Be Ready to Play
Get a list of gear your child will need for camp activities and have it all ready before camp starts. If something is missing, “it kind of ruins their first day, and that first day is so important,” Appleman says. “It sets the tone for the rest of camp.”
If your child is trying an activity for the first time, don’t go all-out until you are sure they will stick with it. Conte advises checking REI for high-quality items and Target for reasonably priced options. Wilsey suggests shopping second-hand stores, Goodwill, Play It Again Sports and even trading sites online. “For my three kids in sports, I always do well just posting to social media and asking friends and family if they have any old or extra equipment around that my kids can have or borrow,” she says.
Can Teddy Come to Camp?
One thing that isn’t likely to be on your camp’s list of suggested gear is your child’s transitional object. Whether you allow your child to bring a special item such as a teddy bear or blanket is up to you, and opinions from camp directors are mixed.
Conte advises that parents only allow kids to bring special items to camp if a child really needs them in order to feel safe. “It is best for the child to let go of what they have known so they can be open to the new experiences camp provides and be able to absorb the various activities and make new friends,” she says. At Yoga House, which offers Theatre/Yoga Camp for ages 6-12 from July 10-28 this summer, campers will want to be able to move around. “In arts and sports, children need to be free,” Conte says. “Holding a ‘security blanket’ may impede them from a full day of engagement.”
If you don’t think your child will make it through the day without their special item, chat with camp staff about that ahead of time. “Sometimes campers can be persuaded to let their special toy just join them in the car, or set up a special ‘camp’ at home for the special toy that the child gets to place the toy in before they leave,” says Wilsey.
If the toy makes it all the way to camp, giving staff advance warning means they can make sure the object doesn’t get lost. “Last summer I had a few campers who brought their little stuffed animal or doll to camp and it was something that comforted them,” says Paravicini. “We all knew the animals’ and dolls’ names and stories and whenever we found them left behind at the game table or in the yard, we took them back to the campers.” Knowing about the transitional object in advance also alerts staff to offer extra support to help the child make friends and feel comfortable at camp. “Usually after the first week or two we don’t see that stuffed animal or doll again,” says Paravicini.
Hold the Phone!
Many kids cling to their smartphones and other handheld electronics so tightly, the devices might be mistaken for transitional objects. But the role these objects should have at camp is limited.
The first concern is that these devices can easily be damaged or lost. “If you are going to send your camper with an electronic device, consider sending that old phone or tablet that you have just sitting in the drawer, so that it’s not devastating if something does happen to it,” suggests Wilsey.
Devices also distract from camp activities. “They impede interpersonal opportunities and focusing on the task at hand,” says Conte. “The experience of being present and free is the central theme of being part of any camp.”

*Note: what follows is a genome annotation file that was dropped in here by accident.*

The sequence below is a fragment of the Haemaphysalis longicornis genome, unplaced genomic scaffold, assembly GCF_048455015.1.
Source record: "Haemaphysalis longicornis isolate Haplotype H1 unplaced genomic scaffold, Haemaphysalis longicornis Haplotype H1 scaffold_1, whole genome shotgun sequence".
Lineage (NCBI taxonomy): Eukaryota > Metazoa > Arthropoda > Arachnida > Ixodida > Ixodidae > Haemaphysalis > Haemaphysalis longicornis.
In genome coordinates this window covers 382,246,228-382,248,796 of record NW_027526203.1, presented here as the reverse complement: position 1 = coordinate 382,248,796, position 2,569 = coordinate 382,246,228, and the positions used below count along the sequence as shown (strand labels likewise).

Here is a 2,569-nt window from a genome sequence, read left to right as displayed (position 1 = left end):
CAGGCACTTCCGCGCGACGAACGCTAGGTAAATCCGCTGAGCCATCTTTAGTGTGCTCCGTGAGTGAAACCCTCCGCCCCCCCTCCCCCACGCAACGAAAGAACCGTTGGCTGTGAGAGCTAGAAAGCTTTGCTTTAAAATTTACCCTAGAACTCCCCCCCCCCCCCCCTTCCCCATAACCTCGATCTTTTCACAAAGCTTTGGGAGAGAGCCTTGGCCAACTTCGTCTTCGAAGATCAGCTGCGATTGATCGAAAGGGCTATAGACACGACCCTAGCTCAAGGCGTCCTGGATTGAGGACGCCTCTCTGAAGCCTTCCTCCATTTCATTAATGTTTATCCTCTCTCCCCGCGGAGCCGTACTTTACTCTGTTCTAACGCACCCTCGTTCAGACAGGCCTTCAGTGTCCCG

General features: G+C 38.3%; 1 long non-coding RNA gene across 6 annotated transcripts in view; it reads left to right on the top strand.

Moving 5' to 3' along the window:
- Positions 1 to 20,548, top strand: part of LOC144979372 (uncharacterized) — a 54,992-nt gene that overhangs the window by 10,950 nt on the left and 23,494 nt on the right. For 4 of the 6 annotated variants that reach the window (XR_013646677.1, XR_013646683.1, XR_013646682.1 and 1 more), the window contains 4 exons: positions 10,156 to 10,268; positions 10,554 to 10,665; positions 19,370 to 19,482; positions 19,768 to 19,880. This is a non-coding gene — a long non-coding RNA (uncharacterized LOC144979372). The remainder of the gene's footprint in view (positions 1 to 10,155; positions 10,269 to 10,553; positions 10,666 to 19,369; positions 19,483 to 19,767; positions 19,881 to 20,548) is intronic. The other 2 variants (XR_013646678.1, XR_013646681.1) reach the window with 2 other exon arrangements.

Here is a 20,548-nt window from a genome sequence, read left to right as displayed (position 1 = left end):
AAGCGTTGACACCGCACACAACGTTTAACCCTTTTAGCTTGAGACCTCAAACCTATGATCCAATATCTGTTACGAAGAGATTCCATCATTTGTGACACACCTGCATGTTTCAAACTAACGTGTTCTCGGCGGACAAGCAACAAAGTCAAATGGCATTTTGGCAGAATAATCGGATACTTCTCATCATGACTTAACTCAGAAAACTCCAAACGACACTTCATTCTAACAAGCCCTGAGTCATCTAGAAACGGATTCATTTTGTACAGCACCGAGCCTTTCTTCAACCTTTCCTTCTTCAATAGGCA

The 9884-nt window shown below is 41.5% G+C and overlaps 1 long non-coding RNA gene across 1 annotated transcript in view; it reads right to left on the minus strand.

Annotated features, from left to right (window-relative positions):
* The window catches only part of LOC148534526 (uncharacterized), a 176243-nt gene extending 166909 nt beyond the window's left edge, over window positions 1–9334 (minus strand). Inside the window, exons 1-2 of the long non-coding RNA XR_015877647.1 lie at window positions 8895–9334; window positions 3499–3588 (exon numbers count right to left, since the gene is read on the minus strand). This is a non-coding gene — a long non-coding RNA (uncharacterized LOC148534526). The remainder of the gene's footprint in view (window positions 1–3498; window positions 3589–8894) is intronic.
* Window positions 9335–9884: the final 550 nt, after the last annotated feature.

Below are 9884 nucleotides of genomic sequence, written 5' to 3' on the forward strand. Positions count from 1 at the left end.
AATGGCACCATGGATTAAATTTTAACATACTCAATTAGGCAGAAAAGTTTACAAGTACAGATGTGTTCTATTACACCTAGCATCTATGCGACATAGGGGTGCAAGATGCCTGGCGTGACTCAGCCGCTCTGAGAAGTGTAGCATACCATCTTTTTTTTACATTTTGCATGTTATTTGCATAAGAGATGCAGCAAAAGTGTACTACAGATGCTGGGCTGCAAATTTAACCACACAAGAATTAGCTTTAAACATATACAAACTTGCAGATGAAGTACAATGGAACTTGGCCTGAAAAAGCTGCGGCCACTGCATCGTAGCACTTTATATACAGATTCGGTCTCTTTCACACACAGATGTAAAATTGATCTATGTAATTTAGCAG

At Performing Arts Workshops, where ages 5-15 can enjoy a variety of musical, film and stage camps at various locations throughout the summer, the policy is for campers to keep phones in their backpacks until day’s end. “Parents want to be able to reach out to their child,” says Appleman, but this can backfire if a child calls the parent in a moment of homesickness or during a spat with a friend. “I’ve had parents rush to the facility only to find their kid happy again because everything has worked itself out.”
Summer Art Academy has made exceptions where campers chatted with parents who were overseas on business in the camp office during break time. The phone stayed in the office until it was time to go home. Camp staff help ensure parents don’t miss special moments while their kids are phone-free. “Our directors do have cells, and if a camper wants to send a picture to their parent of a cool activity they’re doing, we’ll snap it with our phone and send it to them,” Paravicini says.
The Name Game
Anything you send to camp with your child should be marked prominently with your child’s name – and not just the first name. “You should see the amount of sweaters I have with just the name Emily or Josh written on them!” says Wilsey. Include your child’s last name, and even camp team or group name if there is one.
Clothing items are lost the most. “Southern California summer mornings start off chilly, so most campers come with sweaters or jackets,” says Pladys. “By recess, they have been taken off and set down somewhere on campus.” Ecole du Soleil Summer Camp offers five weeklong sessions of French and fun for campers in pre-K to Grade 5 on that Los Angeles campus. Pladys says lunch boxes, hats, water bottles, backpacks and sunscreen are more likely to arrive labeled, “and it does help a lot.”
Dressing your child right, gathering all necessary gear and marking everything clearly can help in so many ways. It makes things easier for camp staff, allowing them to focus on supervising activities and fostering fun. And it makes things easier for your child, allowing her or him to focus on those summer activities that will turn into fun memories in the fall.
Christina Elston is Editor of L.A. Parent.